IN RE: SAN JACINTO COUNTY, Relator.
-- September 19, 2013
Richard N. Countiss, for San Jacinto County.Robert B. Stanfield, for George J. Polk, Jr.
On August 15, 2013, relator San Jacinto County filed a petition for writ of mandamus in this court. See Tex. Gov't Code § 22.221; see also Tex.R.App. P. 52. In the petition, relator asks this court to compel the Honorable Christine Butts, presiding judge of Probate Court No. 4 of Harris County, to grant its motion to transfer venue. We conditionally grant the writ.
On April 19, 2012, Jack Polk passed away in Harris County. Real-party-ininterest George Polk is the named independent executor and a beneficiary of the decedent's estate. As a part of the decedent's will, the decedent devised his real property in San Jacinto County to San Jacinto County “to be used for a park; provided, however, that this gift shall lapse if San Jacinto County, Texas does not undertake to use the property gifted herein for a park.”
On July 3, 2012, decedent's will was admitted to probate by Probate Court No. 4 in Harris County. On January 9, 2013, George filed a petition for declaratory judgment in Probate Court No. 4 pursuant to section 37.005 of the Texas Civil Practice and Remedies Code. George asked the Probate Court to “issue a declaration finding that the mineral interests owned by Decedent in San Jacinto County are not included within the term ‘real property’ as stated in Article III, Section C of the Decedent's Will, or alternatively, the condition of using property for a park cannot be maintained on mineral interests owned by the Estate.”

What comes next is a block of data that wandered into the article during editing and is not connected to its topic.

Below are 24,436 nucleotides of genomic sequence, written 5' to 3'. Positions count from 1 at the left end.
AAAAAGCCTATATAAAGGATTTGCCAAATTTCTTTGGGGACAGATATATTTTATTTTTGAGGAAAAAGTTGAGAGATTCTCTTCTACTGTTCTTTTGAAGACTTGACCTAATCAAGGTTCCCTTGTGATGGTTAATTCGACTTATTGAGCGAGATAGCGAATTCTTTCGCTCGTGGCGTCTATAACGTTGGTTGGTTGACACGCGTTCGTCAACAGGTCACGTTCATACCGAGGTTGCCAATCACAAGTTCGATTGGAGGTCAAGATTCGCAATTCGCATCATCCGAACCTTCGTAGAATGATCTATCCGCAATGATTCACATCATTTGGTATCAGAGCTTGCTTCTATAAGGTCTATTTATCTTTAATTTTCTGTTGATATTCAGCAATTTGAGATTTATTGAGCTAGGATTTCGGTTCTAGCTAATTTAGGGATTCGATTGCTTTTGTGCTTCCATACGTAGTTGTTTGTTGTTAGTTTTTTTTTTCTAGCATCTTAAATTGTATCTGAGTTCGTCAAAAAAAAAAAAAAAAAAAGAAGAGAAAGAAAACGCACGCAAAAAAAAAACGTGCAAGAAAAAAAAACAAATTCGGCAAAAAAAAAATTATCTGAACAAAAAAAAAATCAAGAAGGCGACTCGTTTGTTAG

On March 14, 2013, relator filed a motion for change of venue in which it alleged that venue is mandatory in San Jacinto County pursuant to section 15.015 of the Texas Civil Practice and Remedies Code, which provides that an action against a county shall be brought in that county. George responded to relator's motion, and argued that section 6A of the Texas Probate Code controls venue in this proceeding. Section 6A provides, “Except as provided by Section 6B of this code, venue for any cause of action related to a probate proceeding pending in a statutory probate court is proper in the statutory probate court in which the decedent's estate is pending.” Relator contends that section 6A of the Probate Code is a permissive venue section, and that section 15.015, a mandatory venue provision, prevails over the permissive venue statute in section 6A. George argues that section 6A is also a mandatory venue provision and controls over the Chapter 15 venue provision. George also argues that the declaratory judgment action is not an “action against a county.” The trial court denied relator's motion for change of venue.
Section 15.0642 of the Texas Civil Practice and Remedies Code, entitled “Mandamus,” provides that a party may apply for a writ of mandamus with an appellate court to enforce mandatory venue provisions. Tex. Civ. Prac. & Rem.Code § 15.0642; In re Mo. Pac. R.R. Co., 998 S.W.2d 212, 216 (Tex.1999) (orig.proceeding). The focus of a mandamus proceeding under section 15.0642 is whether the trial court abused its discretion. Mo. Pac. R.R. Co., 998 S.W.2d at 216; In re County of Galveston, 211 S.W.3d 879, 881 (Tex.App.Houston [14th Dist.] 2006, orig. proceeding). A party seeking to enforce a mandatory venue provision is not required to prove the lack of an adequate appellate remedy, but is required only to show that the trial court abused its discretion. See In re Tex. Dep't. of Transp., 218 S.W .3d 74, 76 (Tex.2007) (orig.proceeding).